"This is Janis’s show, Y’all better listen to me motherfuckers!"
These are among the first words spoken by actress Mary Bridget Davies. And with these words, she reinforces the idea that Janis Joplin is not only alive in the music but alive as flesh and blood for ninety minutes!
In 2011, A Night with Janis Joplin premiered at Portland’s Center Stage moving on to Broadway, and now fortunately, a traveling production that will include 70 performances in 34 cities. This night in St. Louis finds the tour at just over its halfway point and Ms. Davies voice sounding like it’s opening night. As much as this night a celebration of the music of Janis Joplin, it’s also a history lesson best summed up with the line, “That’s all I’m gonna do is tell it like it is”, delivered by Mary Bridget Davies, in raspy, Janis fashion. The production tells the tale of Janis from the beginning, growing up in Port Arthur, Texas in an upper-middle class setting, her mother singing show tunes on Saturday’s as she cleaned house, and all of the musical influences that made Janis, Janis. Intermingled throughout the evening, the influences made their way onstage. All of the inspirations are played superbly by a group of performers known as the Joplinaires. Cicily Daniels as Chantel, Odetta, and Bessie Smith; Tawny Dolley as Etta James and Chantel; Q. Smith as Blues Woman, Nina Simone, and Aretha Franklin;and Jennifer Leigh Warren as Chantel, Blues Singer. Janis’s teenage years find her as a misfit, working in a coffeehouse that sold her art and on occasion, playing music with area folk musicians. Branching out of Austin, Janis finds her way to San Francisco to escape her Texas roots only to wind up back in Texas again living the straight life. But once again, the music calls and Janis is off to Austin and then back to 'Frisco. “I think I’ll stay boys” is what Janis tells the members of Big Brother and the Holding Company. Onstage this is portrayed with the song, “Piece of My Heart” and received with the night’s first of many standing ovations! As Cicily Daniels portrays Odetta, it is not hard to miss the intensity in which Janis looks at her idols, as she sits on the stage steps in a dim spotlight. The first act closes with Q. Smith’s wonderful portrayal of Aretha Franklin, the Queen of Soul, Janis, and the Joplinaires belting out, “Spirit in the Dark”. When Aretha says, “The spirit done jumped all up on me”, she means it!
The band. I forgot to mention the band! They perfectly recreate the sounds of Janis with the fuzz of the sixties and the clarity of modern technology. A personal standing O to the band! The second act is all Janis. The various bottles of booze onstage, which Janis occasionally swigs from, fuel the memories of sharing a bedroom with her sister, and the light in the closet, that to Janis, was the blues. Janis listens with her soul as Nina Simone sings, “Little Girl Blue”, a song that evokes vivid memories her painting her sister Laura. After hearing Mary Bridget cover the Joplin classic, “Cry Baby”, it is evident why a 20-minute intermission was needed; so she could rest up for the performance of this song! Bessie, Nina, Etta, and the Blues Singer bring the Holy Spirit back to the stage in a haunting interpretation of the Dylan classic, “I Shall Be Released”. “Yeah, you can get up”, says Janis, as the opening chords of “Me and Bobby McGee” are strummed and the Peabody audience is dancing and singing in the aisles. When Davies speaks as Janis, she makes you feel that there was a continual loneliness and inner pain that surrounded Joplin. And a line is uttered that solidifies her loneliness, “You can fill your head up with ideas and still go home lonely”. The home stretch of A Night with Janis Joplin finds the band dialed in to full “60's Fuzz Mode” as Davies nails “Ball and Chain” and “Kozmic Blues”. Of course no night with Janis would be complete without the sing-a-long classic, “Mercedes Benz”, a song that many that knew Janis say was completely Janis being who she was. Just before “Mercedes Benz”, Janis remembers a question she was once asked, “Hey Janis, do you think you’ll die a young, unhappy death?” As we all know, the unfortunate answer was yes. But a parting line from Janis solidifies her place in musical history, “I will go on”, and that she does. A huge thanks to Iconic Entertainment Studios, Jumpstart Entertainment, the cast and crew of A Night with Janis Joplin, and the Peabody Opera House for accommodating Music Taster’s Choice.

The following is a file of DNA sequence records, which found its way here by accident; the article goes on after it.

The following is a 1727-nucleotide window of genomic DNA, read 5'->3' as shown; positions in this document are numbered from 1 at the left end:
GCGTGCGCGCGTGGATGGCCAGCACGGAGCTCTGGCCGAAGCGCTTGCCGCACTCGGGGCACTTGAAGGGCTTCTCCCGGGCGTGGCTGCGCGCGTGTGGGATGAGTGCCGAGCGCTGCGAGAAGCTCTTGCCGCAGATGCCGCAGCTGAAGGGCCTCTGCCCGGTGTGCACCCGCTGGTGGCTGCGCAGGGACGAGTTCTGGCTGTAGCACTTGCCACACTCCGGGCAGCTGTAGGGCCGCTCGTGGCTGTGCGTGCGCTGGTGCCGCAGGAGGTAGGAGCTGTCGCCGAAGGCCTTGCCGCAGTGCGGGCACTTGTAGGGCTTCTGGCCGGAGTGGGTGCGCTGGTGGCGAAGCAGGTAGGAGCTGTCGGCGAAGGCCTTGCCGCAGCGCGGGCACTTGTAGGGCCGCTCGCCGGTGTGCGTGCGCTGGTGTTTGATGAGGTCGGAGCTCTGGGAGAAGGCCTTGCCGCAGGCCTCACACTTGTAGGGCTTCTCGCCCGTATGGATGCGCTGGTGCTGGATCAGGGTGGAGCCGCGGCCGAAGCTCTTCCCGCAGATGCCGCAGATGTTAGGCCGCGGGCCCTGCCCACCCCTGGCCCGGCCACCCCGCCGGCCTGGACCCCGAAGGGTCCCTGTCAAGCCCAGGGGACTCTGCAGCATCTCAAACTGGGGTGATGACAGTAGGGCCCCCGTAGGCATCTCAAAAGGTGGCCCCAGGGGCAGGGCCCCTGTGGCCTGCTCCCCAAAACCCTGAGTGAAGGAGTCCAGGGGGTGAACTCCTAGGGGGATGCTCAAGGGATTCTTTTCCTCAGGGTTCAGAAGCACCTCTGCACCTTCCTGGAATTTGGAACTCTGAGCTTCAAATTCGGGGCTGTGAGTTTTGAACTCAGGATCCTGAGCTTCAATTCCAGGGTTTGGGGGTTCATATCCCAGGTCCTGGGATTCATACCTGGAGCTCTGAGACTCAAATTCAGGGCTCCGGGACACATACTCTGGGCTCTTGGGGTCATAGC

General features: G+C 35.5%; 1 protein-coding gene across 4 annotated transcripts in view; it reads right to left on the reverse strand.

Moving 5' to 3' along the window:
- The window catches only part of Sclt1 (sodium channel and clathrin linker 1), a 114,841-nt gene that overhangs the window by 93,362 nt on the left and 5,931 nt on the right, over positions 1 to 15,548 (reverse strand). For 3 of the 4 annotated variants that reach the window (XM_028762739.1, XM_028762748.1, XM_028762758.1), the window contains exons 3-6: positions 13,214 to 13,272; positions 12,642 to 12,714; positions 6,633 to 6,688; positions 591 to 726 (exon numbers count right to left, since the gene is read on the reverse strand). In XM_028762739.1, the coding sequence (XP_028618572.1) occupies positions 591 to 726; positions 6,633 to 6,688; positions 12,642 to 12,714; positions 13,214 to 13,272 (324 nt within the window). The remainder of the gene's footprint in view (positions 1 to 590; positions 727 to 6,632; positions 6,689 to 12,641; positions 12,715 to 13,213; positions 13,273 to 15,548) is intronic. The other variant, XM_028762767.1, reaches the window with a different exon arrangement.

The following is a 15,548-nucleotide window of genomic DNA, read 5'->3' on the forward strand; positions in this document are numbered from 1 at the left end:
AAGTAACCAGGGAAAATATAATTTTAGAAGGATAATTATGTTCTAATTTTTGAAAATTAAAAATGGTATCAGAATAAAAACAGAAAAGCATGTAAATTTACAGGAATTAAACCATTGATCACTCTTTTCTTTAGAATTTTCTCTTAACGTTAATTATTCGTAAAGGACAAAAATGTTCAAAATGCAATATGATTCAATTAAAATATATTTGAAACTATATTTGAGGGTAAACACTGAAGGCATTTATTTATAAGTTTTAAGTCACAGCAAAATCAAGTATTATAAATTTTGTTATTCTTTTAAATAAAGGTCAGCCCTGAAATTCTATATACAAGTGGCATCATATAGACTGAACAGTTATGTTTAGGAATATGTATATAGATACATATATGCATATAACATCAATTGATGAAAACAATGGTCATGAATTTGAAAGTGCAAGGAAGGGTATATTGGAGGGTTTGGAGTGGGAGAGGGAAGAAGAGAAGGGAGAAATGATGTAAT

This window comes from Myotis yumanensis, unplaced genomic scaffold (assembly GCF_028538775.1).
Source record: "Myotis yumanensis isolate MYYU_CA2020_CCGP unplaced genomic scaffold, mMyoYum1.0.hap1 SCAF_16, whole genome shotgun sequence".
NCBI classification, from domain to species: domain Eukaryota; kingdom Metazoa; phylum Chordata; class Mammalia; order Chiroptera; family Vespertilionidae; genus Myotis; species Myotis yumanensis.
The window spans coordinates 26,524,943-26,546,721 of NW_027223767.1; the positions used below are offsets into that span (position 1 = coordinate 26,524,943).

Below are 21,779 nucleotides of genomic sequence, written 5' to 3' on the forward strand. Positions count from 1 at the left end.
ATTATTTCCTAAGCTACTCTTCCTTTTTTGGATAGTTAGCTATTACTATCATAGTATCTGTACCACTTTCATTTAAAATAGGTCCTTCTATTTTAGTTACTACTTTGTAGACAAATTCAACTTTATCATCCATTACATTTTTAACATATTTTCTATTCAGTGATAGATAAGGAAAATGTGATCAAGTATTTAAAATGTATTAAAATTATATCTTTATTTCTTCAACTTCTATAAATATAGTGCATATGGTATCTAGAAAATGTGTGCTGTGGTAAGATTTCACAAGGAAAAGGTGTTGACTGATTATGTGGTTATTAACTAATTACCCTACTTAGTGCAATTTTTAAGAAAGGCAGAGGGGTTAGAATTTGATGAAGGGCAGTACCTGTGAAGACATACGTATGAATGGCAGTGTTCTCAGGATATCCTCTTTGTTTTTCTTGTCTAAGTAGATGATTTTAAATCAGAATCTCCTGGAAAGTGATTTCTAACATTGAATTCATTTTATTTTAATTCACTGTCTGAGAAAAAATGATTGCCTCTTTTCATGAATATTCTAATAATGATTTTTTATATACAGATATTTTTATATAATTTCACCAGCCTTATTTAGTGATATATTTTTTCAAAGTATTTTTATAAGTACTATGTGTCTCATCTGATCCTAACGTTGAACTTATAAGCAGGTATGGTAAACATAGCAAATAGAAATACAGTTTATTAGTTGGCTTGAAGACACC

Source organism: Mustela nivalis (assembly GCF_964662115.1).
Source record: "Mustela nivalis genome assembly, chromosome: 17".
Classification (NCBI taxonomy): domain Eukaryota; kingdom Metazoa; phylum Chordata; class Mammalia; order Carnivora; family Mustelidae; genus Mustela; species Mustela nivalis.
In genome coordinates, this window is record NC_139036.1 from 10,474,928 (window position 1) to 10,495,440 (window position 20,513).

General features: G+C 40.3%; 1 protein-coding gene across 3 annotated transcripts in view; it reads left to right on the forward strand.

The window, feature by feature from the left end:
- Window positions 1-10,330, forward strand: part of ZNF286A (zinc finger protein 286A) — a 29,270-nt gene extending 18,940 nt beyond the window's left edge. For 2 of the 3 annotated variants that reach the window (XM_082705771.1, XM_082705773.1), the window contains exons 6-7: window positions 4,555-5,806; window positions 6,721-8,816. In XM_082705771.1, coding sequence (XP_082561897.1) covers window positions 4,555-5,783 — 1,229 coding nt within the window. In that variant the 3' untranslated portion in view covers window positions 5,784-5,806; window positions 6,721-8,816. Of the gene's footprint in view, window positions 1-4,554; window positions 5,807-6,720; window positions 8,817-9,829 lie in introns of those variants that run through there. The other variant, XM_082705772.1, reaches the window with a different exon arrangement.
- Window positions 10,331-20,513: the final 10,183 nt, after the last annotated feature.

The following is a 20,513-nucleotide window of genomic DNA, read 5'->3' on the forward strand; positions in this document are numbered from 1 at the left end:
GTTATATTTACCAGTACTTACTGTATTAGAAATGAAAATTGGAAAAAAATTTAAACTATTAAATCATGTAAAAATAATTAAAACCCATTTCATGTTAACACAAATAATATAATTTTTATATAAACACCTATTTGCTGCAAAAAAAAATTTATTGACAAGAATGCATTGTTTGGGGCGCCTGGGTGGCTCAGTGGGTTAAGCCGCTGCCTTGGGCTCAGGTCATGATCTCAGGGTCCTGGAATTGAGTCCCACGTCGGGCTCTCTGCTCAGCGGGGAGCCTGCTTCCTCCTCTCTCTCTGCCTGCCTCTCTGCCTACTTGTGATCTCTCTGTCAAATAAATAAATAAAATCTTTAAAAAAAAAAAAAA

Contributed by Duane Clawson
A Night with Janis Joplin @ Peabody Opera House, St. Louis, MO Reviewed by Scott Rowe, Editor on 12:30:00 PM Rating: